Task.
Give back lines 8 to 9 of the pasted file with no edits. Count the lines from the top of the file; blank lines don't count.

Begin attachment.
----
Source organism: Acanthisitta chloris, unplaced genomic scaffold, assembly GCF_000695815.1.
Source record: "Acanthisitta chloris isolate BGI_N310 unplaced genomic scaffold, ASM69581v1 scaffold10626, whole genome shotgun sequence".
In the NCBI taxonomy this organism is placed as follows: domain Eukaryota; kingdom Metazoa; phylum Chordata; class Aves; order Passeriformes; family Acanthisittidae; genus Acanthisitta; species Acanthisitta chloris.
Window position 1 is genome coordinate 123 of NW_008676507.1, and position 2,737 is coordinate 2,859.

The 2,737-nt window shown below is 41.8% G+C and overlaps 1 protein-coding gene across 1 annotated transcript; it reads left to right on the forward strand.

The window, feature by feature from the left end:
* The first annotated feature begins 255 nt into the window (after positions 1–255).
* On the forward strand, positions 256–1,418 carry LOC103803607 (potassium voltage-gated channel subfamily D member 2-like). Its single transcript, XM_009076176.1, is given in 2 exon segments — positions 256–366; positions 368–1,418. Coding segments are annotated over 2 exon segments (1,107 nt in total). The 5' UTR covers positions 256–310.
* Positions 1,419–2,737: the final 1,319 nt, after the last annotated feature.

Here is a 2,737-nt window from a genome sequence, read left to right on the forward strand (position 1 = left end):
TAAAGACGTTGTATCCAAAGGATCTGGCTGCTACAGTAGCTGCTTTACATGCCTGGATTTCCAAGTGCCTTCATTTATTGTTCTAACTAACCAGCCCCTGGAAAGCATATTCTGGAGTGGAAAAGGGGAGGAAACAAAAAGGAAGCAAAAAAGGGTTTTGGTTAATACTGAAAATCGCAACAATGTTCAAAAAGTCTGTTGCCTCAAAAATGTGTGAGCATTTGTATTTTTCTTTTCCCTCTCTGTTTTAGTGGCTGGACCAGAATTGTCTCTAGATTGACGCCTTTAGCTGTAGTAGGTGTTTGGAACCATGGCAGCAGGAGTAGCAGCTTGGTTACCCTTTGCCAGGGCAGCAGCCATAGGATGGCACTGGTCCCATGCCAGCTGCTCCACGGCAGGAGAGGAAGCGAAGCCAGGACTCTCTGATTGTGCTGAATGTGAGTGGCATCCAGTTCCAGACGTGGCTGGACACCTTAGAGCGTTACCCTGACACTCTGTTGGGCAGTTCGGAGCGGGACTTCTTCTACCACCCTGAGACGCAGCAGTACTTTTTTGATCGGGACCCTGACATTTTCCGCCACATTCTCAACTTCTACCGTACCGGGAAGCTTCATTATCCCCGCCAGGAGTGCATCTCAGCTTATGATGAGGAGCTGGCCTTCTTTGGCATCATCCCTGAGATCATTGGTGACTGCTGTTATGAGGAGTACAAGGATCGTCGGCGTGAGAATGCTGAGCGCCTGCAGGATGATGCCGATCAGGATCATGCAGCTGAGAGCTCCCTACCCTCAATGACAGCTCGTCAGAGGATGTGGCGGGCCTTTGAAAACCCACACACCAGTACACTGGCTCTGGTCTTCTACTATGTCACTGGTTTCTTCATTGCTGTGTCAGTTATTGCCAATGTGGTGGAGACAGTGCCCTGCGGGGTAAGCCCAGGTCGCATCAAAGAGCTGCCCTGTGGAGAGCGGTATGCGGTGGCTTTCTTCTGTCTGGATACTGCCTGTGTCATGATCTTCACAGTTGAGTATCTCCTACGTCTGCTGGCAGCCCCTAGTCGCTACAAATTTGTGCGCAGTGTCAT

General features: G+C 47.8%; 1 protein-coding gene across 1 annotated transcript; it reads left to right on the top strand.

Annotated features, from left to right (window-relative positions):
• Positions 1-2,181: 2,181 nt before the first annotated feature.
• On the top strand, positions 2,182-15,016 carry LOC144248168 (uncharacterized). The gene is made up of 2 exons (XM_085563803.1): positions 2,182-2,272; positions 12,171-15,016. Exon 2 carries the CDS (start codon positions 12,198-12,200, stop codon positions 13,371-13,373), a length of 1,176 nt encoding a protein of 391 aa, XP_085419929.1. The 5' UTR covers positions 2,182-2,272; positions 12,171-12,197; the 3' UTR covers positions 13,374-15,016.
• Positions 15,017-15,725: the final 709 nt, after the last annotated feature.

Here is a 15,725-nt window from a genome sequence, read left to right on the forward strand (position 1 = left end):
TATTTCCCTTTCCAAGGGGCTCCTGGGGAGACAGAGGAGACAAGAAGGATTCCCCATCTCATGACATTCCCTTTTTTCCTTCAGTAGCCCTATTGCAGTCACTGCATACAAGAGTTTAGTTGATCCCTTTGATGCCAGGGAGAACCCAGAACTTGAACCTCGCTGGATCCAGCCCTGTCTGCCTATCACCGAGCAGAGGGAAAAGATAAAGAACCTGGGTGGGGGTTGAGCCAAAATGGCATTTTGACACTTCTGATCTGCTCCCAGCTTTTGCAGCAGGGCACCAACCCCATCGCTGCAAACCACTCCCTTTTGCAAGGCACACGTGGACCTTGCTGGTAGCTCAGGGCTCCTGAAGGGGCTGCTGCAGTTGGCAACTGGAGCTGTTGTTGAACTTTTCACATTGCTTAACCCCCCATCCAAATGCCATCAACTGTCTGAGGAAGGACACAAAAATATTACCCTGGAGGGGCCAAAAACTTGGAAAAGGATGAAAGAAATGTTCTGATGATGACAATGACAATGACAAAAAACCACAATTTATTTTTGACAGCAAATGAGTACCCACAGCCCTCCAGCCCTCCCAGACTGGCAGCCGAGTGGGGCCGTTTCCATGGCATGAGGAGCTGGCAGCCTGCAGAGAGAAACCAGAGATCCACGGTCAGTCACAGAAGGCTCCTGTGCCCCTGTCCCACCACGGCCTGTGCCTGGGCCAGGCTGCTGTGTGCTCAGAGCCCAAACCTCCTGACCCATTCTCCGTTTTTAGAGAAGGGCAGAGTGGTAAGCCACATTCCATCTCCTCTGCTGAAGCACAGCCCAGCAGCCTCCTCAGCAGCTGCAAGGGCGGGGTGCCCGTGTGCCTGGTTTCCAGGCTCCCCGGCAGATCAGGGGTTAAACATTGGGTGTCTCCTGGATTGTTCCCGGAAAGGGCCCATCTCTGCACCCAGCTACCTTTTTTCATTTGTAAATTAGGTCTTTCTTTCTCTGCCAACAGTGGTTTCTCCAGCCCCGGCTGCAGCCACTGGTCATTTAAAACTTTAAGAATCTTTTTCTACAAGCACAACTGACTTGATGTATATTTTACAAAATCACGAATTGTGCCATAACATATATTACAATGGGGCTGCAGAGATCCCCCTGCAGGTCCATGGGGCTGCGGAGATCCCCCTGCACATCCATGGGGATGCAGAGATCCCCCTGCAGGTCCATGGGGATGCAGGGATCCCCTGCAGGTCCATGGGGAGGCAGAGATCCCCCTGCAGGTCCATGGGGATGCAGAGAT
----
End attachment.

* On the forward strand, positions 256–1,418 carry LOC103803607 (potassium voltage-gated channel subfamily D member 2-like). Its single transcript, XM_009076176.1, is given in 2 exon segments — positions 256–366; positions 368–1,418. Coding segments are annotated over 2 exon segments (1,107 nt in total). The 5' UTR covers positions 256–310.
* Positions 1,419–2,737: the final 1,319 nt, after the last annotated feature.